TagMaps makes geo-tagging useful

Flickr + Maps in a cool new way: meet TagMaps, a new project from one of Yahoo's local Bay Area teams.

CNET Networks

TagMaps is an exploratory mashup/science project from Yahoo Research Berkeley that mixes Yahoo Maps with Flickr's geo-tagging features to create a neat-looking photo browser. Locations show up on the map as large tags, and mousing over one will populate the corresponding Flickr photos to the right. Clicking any of these photos will give you the title and photographer information, along with the option to visit the photo page on Flickr.

What's really cool is that you can toggle between day and night modes. Both the map and the photos change dramatically depending on which mode you're in. Photos are sorted by their time stamp, so there's no additional work needed to get them to show up on TagMaps besides tagging them on Flickr. The project is definitely a work in progress, as I was unable to get any night photos to display properly yet.

TagMaps also includes a service called Trip Explorer. It taps into Yahoo Travel's Trip Planner site to show you tags of interesting places to visit. Testing it out in Berkeley, California, I found it picked up mostly bars and restaurants. When I zoomed over to San Francisco, TagMaps showed me typical tourist destinations. Clicking any of them shows other items of interest nearby. I would like to see it give a quick snippet of information from Yahoo Travel, or at least have a way to easily find out more information without leaving the TagMaps interface.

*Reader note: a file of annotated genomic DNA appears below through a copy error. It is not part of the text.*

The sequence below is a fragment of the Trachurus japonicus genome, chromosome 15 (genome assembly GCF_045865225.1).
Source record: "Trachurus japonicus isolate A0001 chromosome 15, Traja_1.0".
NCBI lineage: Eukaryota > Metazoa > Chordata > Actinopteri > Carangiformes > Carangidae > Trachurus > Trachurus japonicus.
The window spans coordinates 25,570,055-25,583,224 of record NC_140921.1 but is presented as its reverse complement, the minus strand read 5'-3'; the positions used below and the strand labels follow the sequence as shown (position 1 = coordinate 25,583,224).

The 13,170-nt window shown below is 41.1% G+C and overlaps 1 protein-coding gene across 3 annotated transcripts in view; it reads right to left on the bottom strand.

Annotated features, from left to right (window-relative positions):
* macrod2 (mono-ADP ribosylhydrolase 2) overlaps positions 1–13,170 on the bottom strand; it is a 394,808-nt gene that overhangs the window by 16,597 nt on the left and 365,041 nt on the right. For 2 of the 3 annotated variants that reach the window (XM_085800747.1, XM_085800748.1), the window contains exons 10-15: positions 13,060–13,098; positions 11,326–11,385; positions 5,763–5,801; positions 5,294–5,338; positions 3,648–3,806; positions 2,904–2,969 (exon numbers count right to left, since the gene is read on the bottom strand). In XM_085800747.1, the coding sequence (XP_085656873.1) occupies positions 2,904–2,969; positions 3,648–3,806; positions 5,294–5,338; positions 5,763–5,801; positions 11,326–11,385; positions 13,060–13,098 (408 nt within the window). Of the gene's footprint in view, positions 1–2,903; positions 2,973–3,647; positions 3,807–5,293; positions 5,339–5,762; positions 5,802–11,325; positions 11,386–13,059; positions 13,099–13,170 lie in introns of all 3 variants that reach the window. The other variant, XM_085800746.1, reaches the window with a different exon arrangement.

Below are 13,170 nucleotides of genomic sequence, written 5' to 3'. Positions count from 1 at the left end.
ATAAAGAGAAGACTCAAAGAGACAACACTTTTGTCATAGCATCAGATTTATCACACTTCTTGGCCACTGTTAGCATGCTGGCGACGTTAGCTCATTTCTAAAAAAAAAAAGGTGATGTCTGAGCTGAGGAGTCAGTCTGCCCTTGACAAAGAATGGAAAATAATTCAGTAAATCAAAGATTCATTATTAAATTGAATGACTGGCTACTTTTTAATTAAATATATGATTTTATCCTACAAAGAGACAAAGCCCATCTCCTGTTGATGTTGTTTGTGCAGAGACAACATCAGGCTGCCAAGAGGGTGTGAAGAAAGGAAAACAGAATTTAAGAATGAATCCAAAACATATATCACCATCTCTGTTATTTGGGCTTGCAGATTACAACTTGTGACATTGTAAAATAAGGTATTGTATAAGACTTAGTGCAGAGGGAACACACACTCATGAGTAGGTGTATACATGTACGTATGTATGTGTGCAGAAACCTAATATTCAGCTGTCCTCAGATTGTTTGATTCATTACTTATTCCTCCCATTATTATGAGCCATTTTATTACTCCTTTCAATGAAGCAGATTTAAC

You also have the option to add a TagMap to your blog or Web site, as I've done above. You can select any starting location, along with the zoom level. If you're the technical sort, you can even choose a spot by latitude and longitude.

TagMaps is a project with a lot of promise. It has the casual, exploratory feel you get from Google Maps, but it also mixes in a dash of visual appeal with the Flickr shots. I could easily see this becoming a mobile-phone app or surfacing on blogs and social-networking profiles.

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Software
About the author

Josh Lowensohn joined CNET in 2006 and now covers Apple. Before that, Josh wrote about everything from new Web start-ups, to remote-controlled robots that watch your house. Prior to joining CNET, Josh covered breaking video game news, as well as reviewing game software. His current console favorite is the Xbox 360.

 

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